These Wagers Helped South Korea Buck Fund Outflows After Trump's Winby
Korea lone in EM Asia to see foreign inflows since Trump’s win
Investors bet MSCI Korea’s earnings quality will improve
Bets on Samsung Electronics Co. and SK Hynix Inc. insulated South Korea as foreign funds fled emerging Asian markets after U.S. President-elect Donald Trump’s surprise election win in November.
Both stocks are among the biggest contributors to the 1.8 percent advance in the MSCI Korea index since Nov. 8 in U.S. dollar terms, according to data compiled by Bloomberg. The gain compares with a 0.4 percent drop in the MSCI Emerging Markets index.
Investors expect South Korea’s earnings quality will improve as memory-chip makers’ product prices boost operating profits, even as an influence-peddling scandal engulfing government and business deepens.
Consensus estimates for return-on-equity, which indicates how efficient a company or index is at generating profits, are heading toward the 10th consecutive monthly gain for the MSCI Korea index, data compiled by Bloomberg show.
Investigations into the alleged influence-peddling scandal that led to the impeachment of President Park Geun-hye and prompted prosecutors to seek an arrest warrant for Samsung Electronics’ vice-chairman Jay Y. Lee have raised South Korea’s political risk with the prospect of new elections and policies, said John J. Doyle, UOB Asset Management’s chief investment officer for equities and multi assets.
Samsung’s shares have lost 4.9 percent since Lee was called for questioning on Jan. 12, sinking the most in two months the following day. A special prosecutor is making his case today to arrest Lee.
As investors bought protection against default by South Korea amid the scandal, the net notional outstanding value for the nation’s sovereign credit-default swaps reached a record $12 billion, from $8.6 billion in September, Depository Trust and Clearing Corp. data show. Potentially protectionist U.S. trade policy under Trump’s presidency exacerbates the risk.
JPMorgan Chase & Co. on Monday downgraded South Korea’s technology stocks to underweight from neutral in its Asia allocation, citing potential trade tariffs in U.S.
“Investors are too complacent about U.S. trade policy, which makes us nervous about exporters,” JPMorgan strategist Adrian Mowat said in an interview.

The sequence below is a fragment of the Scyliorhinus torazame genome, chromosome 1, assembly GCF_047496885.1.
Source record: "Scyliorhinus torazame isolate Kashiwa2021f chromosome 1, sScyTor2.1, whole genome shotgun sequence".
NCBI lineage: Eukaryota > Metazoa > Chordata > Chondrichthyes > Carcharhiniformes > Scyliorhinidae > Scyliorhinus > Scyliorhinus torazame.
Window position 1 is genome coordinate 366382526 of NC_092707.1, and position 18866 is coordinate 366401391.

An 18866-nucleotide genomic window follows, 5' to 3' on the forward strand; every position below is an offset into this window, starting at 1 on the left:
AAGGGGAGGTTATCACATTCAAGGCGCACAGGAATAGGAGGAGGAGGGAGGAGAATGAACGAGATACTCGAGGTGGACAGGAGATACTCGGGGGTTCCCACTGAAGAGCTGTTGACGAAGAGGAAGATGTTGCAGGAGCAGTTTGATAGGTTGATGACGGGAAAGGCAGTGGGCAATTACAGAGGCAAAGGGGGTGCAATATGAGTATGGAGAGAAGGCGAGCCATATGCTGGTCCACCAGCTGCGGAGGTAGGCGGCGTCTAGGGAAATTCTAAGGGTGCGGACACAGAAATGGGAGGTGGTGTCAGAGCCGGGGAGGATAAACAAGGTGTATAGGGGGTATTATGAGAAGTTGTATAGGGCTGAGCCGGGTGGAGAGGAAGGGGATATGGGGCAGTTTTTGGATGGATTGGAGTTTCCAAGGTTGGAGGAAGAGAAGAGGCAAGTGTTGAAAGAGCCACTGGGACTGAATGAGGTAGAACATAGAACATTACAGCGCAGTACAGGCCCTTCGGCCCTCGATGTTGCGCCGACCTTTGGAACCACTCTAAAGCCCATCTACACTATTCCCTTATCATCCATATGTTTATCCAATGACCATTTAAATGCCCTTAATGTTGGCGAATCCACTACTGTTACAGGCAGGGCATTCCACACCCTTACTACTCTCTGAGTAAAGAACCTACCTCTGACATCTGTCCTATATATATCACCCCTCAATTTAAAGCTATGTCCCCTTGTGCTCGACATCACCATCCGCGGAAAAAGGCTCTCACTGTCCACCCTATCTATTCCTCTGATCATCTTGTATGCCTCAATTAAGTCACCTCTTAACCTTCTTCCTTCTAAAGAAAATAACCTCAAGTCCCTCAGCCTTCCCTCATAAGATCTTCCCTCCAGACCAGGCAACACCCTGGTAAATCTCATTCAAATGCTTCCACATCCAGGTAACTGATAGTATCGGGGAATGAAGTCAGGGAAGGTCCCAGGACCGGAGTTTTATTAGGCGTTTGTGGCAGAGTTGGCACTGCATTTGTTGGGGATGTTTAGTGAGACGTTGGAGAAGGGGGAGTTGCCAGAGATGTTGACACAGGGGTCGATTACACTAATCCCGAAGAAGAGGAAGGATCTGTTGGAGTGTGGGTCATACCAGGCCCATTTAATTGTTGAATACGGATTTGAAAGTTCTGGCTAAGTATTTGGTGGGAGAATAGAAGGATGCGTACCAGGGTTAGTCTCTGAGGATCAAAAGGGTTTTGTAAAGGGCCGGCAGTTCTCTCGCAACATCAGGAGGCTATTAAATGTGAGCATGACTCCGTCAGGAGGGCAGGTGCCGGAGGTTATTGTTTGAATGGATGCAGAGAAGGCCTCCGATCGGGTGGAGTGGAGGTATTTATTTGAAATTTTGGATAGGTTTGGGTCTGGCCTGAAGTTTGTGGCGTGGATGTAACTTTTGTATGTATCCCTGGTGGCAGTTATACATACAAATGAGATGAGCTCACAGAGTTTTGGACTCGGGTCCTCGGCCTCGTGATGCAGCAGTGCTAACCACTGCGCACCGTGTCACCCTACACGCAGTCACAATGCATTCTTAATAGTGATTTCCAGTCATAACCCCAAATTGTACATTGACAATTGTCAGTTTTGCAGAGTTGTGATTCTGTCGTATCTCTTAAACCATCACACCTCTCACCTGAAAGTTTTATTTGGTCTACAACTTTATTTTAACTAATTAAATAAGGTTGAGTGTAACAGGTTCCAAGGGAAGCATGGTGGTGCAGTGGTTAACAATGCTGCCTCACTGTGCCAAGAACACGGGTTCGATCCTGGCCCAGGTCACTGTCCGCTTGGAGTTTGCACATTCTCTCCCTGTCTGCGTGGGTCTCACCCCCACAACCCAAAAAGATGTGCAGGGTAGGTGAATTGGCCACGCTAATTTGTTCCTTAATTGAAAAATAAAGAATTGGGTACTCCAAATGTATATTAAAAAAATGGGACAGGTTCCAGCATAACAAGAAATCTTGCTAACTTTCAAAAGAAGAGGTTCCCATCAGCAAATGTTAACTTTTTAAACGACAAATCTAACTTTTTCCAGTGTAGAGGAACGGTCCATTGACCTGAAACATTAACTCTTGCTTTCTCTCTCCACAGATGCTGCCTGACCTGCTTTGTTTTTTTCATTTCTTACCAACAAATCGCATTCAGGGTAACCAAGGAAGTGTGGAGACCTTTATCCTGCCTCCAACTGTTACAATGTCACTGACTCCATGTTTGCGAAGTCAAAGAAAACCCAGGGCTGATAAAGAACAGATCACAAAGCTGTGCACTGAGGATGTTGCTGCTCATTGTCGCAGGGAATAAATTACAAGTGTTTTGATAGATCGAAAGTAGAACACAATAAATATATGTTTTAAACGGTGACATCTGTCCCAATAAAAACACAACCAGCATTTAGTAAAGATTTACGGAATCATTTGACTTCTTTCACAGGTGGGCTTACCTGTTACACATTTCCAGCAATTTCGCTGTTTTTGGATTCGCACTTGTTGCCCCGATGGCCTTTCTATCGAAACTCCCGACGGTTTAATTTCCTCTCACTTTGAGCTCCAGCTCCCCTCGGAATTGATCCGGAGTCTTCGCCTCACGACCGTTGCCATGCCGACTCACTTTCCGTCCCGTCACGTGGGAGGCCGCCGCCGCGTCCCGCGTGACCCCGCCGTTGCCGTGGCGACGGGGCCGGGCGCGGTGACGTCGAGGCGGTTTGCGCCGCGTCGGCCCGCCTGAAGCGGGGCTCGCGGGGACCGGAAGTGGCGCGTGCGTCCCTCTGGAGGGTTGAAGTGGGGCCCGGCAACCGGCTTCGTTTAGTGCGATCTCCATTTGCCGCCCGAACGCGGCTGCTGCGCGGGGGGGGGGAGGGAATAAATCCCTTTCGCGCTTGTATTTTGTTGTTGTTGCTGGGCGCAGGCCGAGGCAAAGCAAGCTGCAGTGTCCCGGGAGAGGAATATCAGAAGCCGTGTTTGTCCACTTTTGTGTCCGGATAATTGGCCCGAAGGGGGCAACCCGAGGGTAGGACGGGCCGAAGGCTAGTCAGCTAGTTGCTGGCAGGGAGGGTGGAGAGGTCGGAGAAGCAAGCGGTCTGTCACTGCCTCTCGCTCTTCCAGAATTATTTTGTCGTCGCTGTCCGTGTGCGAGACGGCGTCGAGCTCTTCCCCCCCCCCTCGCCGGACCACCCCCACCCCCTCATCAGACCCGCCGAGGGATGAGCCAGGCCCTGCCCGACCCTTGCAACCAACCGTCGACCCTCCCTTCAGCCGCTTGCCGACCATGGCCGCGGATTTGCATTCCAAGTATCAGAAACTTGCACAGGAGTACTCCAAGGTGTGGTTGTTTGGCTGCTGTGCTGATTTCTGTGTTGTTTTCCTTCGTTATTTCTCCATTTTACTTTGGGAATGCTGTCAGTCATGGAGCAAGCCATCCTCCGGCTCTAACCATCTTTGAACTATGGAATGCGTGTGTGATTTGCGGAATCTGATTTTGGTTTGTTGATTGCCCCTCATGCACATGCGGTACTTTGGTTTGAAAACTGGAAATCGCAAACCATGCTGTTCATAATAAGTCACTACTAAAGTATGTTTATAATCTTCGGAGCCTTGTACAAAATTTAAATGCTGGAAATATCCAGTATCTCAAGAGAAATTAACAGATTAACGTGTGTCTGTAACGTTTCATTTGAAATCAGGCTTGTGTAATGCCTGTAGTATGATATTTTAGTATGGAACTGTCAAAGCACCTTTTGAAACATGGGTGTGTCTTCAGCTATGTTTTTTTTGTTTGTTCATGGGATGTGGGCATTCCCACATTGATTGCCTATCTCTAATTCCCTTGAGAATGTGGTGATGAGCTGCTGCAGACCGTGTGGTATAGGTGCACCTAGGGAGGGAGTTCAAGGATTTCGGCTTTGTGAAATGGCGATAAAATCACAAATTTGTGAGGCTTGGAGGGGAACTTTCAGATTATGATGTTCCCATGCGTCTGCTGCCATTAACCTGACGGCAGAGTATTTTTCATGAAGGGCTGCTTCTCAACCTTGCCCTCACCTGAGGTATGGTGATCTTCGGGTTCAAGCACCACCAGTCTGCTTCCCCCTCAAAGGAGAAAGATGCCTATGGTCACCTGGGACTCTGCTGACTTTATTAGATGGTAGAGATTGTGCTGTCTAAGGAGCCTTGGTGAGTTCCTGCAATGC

Still, Samsung Electronics and SK Hynix are driving the improvement in return-on-equity, Sakthi Siva, Credit Suisse Group AG’s Asia strategist, said in an interview in Singapore on Jan. 6. “Samsung posted good results and Hynix is expected to do so.”
Shares of Samsung Electronics, representing nearly a fourth of the MSCI Korea and a fifth of the Kospi indexes, rose to a record high on Jan. 9 after the company posted its best operating profit in three years on Jan. 6. The result, for the fourth quarter, came even after the Note 7 episode cost the company nearly $6 billion.
SK Hynix shares rose to their highest level since July 2014 on Jan. 11 before the company’s fourth-quarter results, due on Jan. 26. The supplier of memory chips to Apple Inc. is expected to post earnings before interest, taxes, depreciation and amortization of 2.43 trillion won ($2.02 billion), the most in seven quarters, data compiled by Bloomberg show.
Foreign investors have bought stocks worth $2.31 billion in South Korea since Nov. 8, while Taiwan, India, Indonesia, Thailand, Philippines have seen foreign fund outflows totaling $8.56 billion, the data shows.
The MSCI Korea index has been trading below book value since May 2015 even as its 12-month forward earnings revisions turned positive in May 2016; ROE followed the trend from August-September and is now higher than MSCI Singapore.
“There are few markets in Asia where ROE is rising and price-to-book is below 1,” said Credit Suisse’s Siva.